Michael Bloomberg left the Democratic Party in 2001 before running for Mayor of New York City as a Republican, just as Rudy Giuliani had done before him.

The Top 30 Presidential Cabinet Officers In American History

Presidents do not accomplish their goals and policies on their own, but rather depend on the best advice and counsel of their cabinet members.

Since the Presidential Cabinet idea was formulated by George Washington and the first Congress under the Constitution, we have had the creation over time of 15 Cabinet agencies, and some of those who have held Cabinet posts under Presidents have had a dramatic impact on their times.

Below is a list of what the author believes are those 30 Cabinet officers who have had the greatest effect on American history, without ranking them in any order:

Alexander Hamilton, Secretary of the Treasury under George Washington

Albert Gallatin, Secretary of the Treasury under Thomas Jefferson and James Madison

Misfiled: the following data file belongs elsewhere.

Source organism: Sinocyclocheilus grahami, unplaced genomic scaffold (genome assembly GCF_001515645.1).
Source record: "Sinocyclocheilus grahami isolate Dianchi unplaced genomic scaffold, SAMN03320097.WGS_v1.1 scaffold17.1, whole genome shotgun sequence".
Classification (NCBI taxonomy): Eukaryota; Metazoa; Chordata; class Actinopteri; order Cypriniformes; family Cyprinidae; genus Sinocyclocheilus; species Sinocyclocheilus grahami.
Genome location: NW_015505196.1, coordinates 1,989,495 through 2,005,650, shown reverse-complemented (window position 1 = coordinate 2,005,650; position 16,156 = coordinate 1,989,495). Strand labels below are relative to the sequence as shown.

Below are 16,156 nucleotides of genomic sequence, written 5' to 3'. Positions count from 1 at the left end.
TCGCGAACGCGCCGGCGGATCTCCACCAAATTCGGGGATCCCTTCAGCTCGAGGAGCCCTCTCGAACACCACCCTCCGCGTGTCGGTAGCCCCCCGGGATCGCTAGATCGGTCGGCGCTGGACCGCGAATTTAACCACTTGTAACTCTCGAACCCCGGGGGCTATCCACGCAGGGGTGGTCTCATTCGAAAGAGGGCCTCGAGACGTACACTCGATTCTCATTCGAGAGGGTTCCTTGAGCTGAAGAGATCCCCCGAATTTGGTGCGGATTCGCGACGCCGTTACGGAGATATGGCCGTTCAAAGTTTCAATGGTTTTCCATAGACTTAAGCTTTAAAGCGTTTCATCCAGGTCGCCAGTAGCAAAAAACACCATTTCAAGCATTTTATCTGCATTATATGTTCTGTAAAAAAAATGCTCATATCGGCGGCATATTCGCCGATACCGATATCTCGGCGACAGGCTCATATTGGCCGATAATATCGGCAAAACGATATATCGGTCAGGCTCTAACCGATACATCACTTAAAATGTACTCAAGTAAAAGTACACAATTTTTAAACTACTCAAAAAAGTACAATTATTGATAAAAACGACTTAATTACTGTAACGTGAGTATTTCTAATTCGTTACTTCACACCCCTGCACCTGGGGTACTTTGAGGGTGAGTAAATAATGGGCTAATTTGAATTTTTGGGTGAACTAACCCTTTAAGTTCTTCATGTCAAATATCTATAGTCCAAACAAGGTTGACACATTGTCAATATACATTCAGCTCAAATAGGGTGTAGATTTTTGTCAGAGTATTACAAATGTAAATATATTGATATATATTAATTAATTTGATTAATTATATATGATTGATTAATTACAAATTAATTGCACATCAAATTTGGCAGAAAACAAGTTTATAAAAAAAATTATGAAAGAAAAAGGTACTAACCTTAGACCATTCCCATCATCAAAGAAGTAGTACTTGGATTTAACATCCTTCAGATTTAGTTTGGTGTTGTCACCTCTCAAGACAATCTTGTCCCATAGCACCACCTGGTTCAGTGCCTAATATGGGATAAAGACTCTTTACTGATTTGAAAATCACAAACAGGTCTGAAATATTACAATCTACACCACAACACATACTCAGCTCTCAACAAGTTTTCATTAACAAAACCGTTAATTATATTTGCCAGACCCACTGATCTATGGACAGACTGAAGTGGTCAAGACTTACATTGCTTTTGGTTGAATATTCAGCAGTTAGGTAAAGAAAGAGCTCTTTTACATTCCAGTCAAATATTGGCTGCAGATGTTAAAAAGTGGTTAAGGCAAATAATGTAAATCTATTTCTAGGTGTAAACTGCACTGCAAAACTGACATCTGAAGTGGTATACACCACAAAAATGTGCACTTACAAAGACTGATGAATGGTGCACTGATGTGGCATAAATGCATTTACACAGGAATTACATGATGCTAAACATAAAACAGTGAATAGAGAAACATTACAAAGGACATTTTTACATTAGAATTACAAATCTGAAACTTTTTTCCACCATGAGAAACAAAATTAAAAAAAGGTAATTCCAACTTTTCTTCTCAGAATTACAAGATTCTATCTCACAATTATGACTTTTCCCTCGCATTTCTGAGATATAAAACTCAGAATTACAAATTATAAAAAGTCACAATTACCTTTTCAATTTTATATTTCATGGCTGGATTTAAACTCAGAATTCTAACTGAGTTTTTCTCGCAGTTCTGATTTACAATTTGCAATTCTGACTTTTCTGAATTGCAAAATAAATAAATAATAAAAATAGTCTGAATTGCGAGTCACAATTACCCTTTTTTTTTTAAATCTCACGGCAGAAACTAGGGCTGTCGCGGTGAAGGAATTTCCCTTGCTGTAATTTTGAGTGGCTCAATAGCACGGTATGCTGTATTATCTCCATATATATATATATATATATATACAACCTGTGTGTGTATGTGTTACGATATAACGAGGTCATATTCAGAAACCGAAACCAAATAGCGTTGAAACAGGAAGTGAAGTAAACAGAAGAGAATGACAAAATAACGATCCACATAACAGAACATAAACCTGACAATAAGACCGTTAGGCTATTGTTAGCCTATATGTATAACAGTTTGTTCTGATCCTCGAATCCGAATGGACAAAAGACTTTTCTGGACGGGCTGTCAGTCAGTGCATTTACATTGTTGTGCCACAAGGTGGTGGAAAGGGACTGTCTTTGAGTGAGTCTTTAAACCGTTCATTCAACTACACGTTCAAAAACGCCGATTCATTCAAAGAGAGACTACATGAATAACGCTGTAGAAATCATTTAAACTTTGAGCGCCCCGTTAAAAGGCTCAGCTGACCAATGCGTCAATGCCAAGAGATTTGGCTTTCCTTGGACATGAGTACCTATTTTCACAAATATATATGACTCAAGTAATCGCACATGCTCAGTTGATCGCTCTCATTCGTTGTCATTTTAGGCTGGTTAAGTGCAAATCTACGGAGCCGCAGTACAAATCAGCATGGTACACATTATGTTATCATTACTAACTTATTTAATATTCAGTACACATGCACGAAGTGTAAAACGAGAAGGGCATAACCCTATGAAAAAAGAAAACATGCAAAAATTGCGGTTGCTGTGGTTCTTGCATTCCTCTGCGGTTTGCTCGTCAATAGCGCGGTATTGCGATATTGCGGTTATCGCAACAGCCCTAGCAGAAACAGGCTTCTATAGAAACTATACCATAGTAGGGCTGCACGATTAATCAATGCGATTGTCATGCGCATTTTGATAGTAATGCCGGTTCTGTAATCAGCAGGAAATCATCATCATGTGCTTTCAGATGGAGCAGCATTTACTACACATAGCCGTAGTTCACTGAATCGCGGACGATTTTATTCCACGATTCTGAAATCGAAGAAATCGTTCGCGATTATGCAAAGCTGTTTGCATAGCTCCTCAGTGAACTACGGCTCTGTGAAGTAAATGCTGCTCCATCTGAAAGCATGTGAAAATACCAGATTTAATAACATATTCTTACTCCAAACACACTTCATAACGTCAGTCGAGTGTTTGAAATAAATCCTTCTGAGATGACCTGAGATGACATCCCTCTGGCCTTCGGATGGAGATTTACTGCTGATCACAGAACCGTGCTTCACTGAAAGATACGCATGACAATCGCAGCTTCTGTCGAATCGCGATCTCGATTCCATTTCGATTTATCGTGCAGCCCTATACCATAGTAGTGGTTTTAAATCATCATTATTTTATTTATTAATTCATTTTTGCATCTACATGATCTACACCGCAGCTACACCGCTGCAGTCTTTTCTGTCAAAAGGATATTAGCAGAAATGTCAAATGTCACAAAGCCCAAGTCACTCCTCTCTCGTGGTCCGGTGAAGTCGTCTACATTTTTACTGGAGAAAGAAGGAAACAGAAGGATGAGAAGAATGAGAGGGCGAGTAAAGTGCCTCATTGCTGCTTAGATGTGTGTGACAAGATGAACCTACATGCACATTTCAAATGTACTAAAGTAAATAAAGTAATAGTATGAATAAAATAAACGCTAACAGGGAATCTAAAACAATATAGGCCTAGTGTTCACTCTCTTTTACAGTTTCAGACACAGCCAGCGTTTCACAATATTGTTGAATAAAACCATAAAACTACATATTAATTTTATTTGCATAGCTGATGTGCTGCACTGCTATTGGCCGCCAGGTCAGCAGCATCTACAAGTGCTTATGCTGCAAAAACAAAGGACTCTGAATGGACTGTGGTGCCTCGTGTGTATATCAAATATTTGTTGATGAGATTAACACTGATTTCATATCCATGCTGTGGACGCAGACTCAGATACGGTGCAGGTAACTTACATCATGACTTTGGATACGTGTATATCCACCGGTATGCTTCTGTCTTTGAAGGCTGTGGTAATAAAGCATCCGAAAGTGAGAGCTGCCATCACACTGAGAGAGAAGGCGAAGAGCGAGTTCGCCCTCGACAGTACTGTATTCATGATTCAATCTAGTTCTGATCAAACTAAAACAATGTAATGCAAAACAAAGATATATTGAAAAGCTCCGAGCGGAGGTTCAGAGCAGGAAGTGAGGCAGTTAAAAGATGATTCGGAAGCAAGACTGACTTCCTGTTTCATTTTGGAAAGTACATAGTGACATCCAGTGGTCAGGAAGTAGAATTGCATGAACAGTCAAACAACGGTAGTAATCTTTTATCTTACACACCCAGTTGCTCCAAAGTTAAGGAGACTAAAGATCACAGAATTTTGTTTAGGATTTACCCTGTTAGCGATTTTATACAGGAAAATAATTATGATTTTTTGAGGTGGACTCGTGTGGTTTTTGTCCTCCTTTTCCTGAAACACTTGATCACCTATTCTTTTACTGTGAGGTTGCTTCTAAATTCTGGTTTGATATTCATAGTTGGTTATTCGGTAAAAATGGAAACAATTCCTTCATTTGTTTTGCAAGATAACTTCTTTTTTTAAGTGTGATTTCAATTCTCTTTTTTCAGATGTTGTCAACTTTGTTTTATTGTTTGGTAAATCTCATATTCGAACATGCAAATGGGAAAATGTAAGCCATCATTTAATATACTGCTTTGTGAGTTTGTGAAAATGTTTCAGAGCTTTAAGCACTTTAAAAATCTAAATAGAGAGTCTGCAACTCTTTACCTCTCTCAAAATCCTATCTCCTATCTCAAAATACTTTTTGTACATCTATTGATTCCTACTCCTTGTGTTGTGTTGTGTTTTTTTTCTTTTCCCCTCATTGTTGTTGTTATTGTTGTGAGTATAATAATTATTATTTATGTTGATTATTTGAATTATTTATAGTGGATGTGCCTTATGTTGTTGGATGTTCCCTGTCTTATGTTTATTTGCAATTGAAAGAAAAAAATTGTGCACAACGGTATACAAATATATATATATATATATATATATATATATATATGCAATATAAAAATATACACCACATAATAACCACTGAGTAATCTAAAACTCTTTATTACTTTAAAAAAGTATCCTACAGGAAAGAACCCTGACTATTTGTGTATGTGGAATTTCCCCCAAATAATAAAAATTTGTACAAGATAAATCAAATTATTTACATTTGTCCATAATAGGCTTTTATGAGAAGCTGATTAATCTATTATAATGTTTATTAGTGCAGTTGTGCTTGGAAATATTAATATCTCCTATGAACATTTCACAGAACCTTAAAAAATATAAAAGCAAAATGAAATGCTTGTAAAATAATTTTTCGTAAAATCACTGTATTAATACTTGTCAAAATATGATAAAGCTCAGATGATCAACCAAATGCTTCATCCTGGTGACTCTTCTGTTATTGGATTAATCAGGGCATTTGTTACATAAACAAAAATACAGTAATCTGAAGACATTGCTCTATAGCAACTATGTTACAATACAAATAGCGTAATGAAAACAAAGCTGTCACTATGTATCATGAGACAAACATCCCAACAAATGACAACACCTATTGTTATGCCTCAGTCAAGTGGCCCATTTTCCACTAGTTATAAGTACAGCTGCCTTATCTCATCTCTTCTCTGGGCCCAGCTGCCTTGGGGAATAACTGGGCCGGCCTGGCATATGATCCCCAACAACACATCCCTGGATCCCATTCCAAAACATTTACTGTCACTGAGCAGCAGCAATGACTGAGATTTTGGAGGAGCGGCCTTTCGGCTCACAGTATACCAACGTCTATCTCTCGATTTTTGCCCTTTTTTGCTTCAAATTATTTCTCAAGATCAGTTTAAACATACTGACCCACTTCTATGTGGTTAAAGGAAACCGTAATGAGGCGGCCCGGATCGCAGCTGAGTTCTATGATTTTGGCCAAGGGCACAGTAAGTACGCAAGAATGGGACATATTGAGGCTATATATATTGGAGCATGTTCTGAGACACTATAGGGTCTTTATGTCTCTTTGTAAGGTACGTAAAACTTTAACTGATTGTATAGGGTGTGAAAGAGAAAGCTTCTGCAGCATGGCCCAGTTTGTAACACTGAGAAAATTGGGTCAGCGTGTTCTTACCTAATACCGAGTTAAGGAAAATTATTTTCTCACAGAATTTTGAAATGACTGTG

John Quincy Adams, Secretary of State under James Monroe

William Seward, Secretary of State under Abraham Lincoln and Andrew Johnson

Hamilton Fish, Secretary of State under Ulysses S. Grant

Carl Schurz, Secretary of the Interior under Rutherford B. Hayes

John Hay, Secretary of State under William McKinley and Theodore Roosevelt

James Wilson, Secretary of Agriculture under William McKinley, Theodore Roosevelt, and William Howard Taft

Franklin K. Lane, Secretary of the Interior under Woodrow Wilson

Charles Evans Hughes, Secretary of State under Warren G. Harding and Calvin Coolidge

Herbert Hoover, Secretary of Commerce under Warren G. Harding and Calvin Coolidge

Cordell Hull, Secretary of State under Franklin D. Roosevelt

Harold Ickes, Secretary of the Interior under Franklin D. Roosevelt and Harry Truman

Henry A. Wallace, Secretary of Agriculture under Franklin D. Roosevelt

Henry Morgenthau, Jr, Secretary of the Treasury under Franklin D. Roosevelt

Frances Perkins, Secretary of Labor under Franklin D. Roosevelt

George C. Marshall, Secretary of State under Harry Truman

Dean Acheson, Secretary of State under Harry Truman

Stewart Udall, Secretary of the Interior under John F. Kennedy and Lyndon B. Johnson

Robert F. Kennedy, Attorney General under John F. Kennedy and Lyndon B. Johnson

W. Willard Wirtz, Secretary of Labor under John F. Kennedy and Lyndon B. Johnson

Henry Kissinger, Secretary of State under Richard Nixon and Gerald Ford

George Romney, Secretary of Housing and Urban Development under Richard Nixon

Cecil Andrus, Secretary of the Interior under Jimmy Carter

Elizabeth Dole, Secretary of Transportation under Ronald Reagan